“A Complete Transcript of [REDACTED]’s Video Channel, In Order of Upload” by Rhiannon Rasmussen
Dark kitchen, grainy. Camera, low resolution, is pointed at a cooking range with dented skillet resting on it. Both are crusted with food and what appears to be rust. The stovetop paint is flaking off in layers. Over the side of the skillet, a lump which appears to have hair in it is visible. A black sheet has been draped across the counter behind the cooking range. After a moment of rustling, it becomes apparent that hands in black gloves have been in view.

“Are You Being Severed?” by Rhys Hughes
He was lost in the guillotine section of the big department store. He could never have guessed there was such a thing, or he might have taken more care when the doors of the elevator opened and let him out. He was on the wrong floor. The lighting here was dim and bloody, the lamps shaded to deliberately cast a gory glow over the items that were on sale. It was crude and unfair. By the time he realised his error he had already wandered too far into the enormous room and his sense of direction was confused. He had no idea how to get back to the elevator.

“Many-Faced Monsters in the Backlands” by Lee Chamney
On the third day, while using the washbasin, I saw my face had become asymmetrical. As I watched, the left side fattened. I put a hand to it and felt the bones below shift. The left side soon contaminated the right, and my face became someone else’s. It looked at me with eyes not my own.

“Mama’s Hand of Glory” by Douglas Ford
Mama’s hand normally stayed inside the dining room cabinet, the kind that most families used for nice china. With it just me now, I used ours for other stuff, like interesting bones and rocks I came across. Naturally, Mama’s hand was the centerpiece. I picked it off the floor—fortunately, far enough from the vomit that it didn’t need cleaning—and placed it back on its display rack. I judged that it looked ok, despite one finger, the one that would’ve held a ring if Mama had ever gotten married, hanging off kind of funny. The pinky, along with most of the dried flesh under it, was gone completely. It didn’t look how Mama intended. But the tattooed planchette on the back didn’t suffer much damage, so I suspected it would still work.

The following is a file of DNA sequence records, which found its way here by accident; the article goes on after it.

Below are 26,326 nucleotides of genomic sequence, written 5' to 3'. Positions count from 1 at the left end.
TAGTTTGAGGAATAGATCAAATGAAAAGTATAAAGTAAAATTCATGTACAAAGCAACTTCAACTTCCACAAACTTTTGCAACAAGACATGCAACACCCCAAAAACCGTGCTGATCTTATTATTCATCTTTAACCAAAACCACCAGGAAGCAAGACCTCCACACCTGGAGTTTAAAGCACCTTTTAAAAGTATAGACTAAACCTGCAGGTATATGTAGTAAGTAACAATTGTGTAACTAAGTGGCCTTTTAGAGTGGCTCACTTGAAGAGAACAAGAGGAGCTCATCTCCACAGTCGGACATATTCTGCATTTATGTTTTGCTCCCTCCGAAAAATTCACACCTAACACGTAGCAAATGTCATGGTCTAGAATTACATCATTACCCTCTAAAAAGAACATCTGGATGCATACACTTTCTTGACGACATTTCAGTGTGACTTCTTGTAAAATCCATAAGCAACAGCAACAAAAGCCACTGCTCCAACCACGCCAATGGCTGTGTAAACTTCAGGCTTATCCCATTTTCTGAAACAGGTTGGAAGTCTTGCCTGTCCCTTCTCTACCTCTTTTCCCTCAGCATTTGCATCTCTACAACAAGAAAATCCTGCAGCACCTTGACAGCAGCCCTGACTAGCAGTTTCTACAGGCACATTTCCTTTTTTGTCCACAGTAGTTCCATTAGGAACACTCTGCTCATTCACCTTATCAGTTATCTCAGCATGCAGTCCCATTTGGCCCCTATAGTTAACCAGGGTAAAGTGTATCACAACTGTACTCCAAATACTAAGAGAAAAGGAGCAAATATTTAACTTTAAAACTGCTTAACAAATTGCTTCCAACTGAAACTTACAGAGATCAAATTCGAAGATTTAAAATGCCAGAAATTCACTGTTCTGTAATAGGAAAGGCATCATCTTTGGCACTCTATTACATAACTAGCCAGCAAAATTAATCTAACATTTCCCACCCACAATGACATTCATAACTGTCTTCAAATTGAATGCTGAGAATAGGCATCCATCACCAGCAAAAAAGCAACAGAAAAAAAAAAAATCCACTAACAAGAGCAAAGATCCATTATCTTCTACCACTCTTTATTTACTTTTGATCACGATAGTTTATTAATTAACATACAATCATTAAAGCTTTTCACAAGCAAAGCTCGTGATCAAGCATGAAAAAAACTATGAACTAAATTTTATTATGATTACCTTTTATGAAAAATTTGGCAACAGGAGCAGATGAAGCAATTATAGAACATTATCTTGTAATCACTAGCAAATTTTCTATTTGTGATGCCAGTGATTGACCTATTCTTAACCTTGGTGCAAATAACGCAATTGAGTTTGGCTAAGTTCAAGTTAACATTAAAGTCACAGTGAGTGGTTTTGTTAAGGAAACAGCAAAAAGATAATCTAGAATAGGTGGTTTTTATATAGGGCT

“‘My Legs Can Fell Trees’ and Other Songs For a Hungry Raptor” by Matthew Schickele
The junction of tunnels here had a rich sound, and the soft buzz of her bagpipes echoed in every direction. Just like yesterday, and the day before, she relaxed on a pile of stones, lost in the music, sifting her memory for favorite tunes from the timeworn canon. The bellows for the pipes was a ballooned mammal-skin bag on the floor, massaged by her large clawed feet; her small front claws tickled melodies on the chanter. Leathered intestines connected all the parts, snaking along her feathers from the bag up to her massive jaw.

“Tony Roomba’s Last Day On Earth” by Maria Haskins
It’s Tony Roomba’s last day on Earth. After two years of working undercover as a vacuum cleaner bot on this boondock planet, he is finally heading home to the Gamma Sector, but his final day is full of challenges. He has to get out of the apartment undetected; has to reach the extraction point in time for teleportation; and he has to submit his intel-report to the Galactic Robotic Alliance (not that they’ll like it much). However, his most immediate and hairiest problem, is that he can’t get Hortense off his back.

Published by

David Steffen

David Steffen is an editor, publisher, and writer. If you like what he does you can visit the Support page or buy him a coffee! He is probably best known for being co-founder and administrator of The Submission Grinder, a donation-supported tool to help writers track their submissions and find publishers for their work . David also writes articles here and edits the fiction. He is also the editor and publisher of The Long List Anthology: More Stories From the Hugo Award Nomination List series. David also (sometimes) writes fiction, and you can follow on Twitter for updates on cross-stitch projects and occasionally other things.

Leave a Reply

Your email address will not be published. Required fields are marked *